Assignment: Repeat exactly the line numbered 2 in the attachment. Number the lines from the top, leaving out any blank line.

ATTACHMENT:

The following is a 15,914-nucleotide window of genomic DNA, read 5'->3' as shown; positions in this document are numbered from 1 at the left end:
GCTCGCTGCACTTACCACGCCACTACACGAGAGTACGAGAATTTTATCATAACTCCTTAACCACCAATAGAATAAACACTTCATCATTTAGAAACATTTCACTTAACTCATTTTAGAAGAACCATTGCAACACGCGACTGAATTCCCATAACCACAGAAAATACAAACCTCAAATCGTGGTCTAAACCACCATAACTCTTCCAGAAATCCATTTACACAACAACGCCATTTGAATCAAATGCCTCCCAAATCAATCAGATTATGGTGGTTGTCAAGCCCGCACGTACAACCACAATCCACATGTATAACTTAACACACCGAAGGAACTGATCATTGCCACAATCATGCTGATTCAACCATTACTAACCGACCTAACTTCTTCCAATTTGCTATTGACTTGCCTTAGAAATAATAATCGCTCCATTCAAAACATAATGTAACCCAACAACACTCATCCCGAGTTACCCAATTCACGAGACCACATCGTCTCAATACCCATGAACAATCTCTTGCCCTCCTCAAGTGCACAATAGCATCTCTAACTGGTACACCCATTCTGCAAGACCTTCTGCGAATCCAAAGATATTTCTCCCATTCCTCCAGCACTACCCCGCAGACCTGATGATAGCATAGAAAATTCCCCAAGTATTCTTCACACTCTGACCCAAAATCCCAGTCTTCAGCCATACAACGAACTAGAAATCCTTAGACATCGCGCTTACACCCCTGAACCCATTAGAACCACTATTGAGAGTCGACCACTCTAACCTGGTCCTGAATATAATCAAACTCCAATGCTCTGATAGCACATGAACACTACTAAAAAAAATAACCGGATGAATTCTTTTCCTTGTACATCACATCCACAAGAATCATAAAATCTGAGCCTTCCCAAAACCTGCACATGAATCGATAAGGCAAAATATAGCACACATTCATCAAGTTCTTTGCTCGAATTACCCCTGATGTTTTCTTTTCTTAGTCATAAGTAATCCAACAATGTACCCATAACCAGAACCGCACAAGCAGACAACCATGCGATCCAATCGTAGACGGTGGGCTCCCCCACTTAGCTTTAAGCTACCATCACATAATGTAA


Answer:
GCTCGCTGCACTTACCACGCCACTACACGAGAGTACGAGAATTTTATCATAACTCCTTAACCACCAATAGAATAAACACTTCATCATTTAGAAACATTTCACTTAACTCATTTTAGAAGAACCATTGCAACACGCGACTGAATTCCCATAACCACAGAAAATACAAACCTCAAATCGTGGTCTAAACCACCATAACTCTTCCAGAAATCCATTTACACAACAACGCCATTTGAATCAAATGCCTCCCAAATCAATCAGATTATGGTGGTTGTCAAGCCCGCACGTACAACCACAATCCACATGTATAACTTAACACACCGAAGGAACTGATCATTGCCACAATCATGCTGATTCAACCATTACTAACCGACCTAACTTCTTCCAATTTGCTATTGACTTGCCTTAGAAATAATAATCGCTCCATTCAAAACATAATGTAACCCAACAACACTCATCCCGAGTTACCCAATTCACGAGACCACATCGTCTCAATACCCATGAACAATCTCTTGCCCTCCTCAAGTGCACAATAGCATCTCTAACTGGTACACCCATTCTGCAAGACCTTCTGCGAATCCAAAGATATTTCTCCCATTCCTCCAGCACTACCCCGCAGACCTGATGATAGCATAGAAAATTCCCCAAGTATTCTTCACACTCTGACCCAAAATCCCAGTCTTCAGCCATACAACGAACTAGAAATCCTTAGACATCGCGCTTACACCCCTGAACCCATTAGAACCACTATTGAGAGTCGACCACTCTAACCTGGTCCTGAATATAATCAAACTCCAATGCTCTGATAGCACATGAACACTACTAAAAAAAATAACCGGATGAATTCTTTTCCTTGTACATCACATCCACAAGAATCATAAAATCTGAGCCTTCCCAAAACCTGCACATGAATCGATAAGGCAAAATATAGCACACATTCATCAAGTTCTTTGCTCGAATTACCCCTGATGTTTTCTTTTCTTAGTCATAAGTAATCCAACAATGTACCCATAACCAGAACCGCACAAGCAGACAACCATGCGATCCAATCGTAGACGGTGGGCTCCCCCACTTAGCTTTAAGCTACCATCACATAATGTAA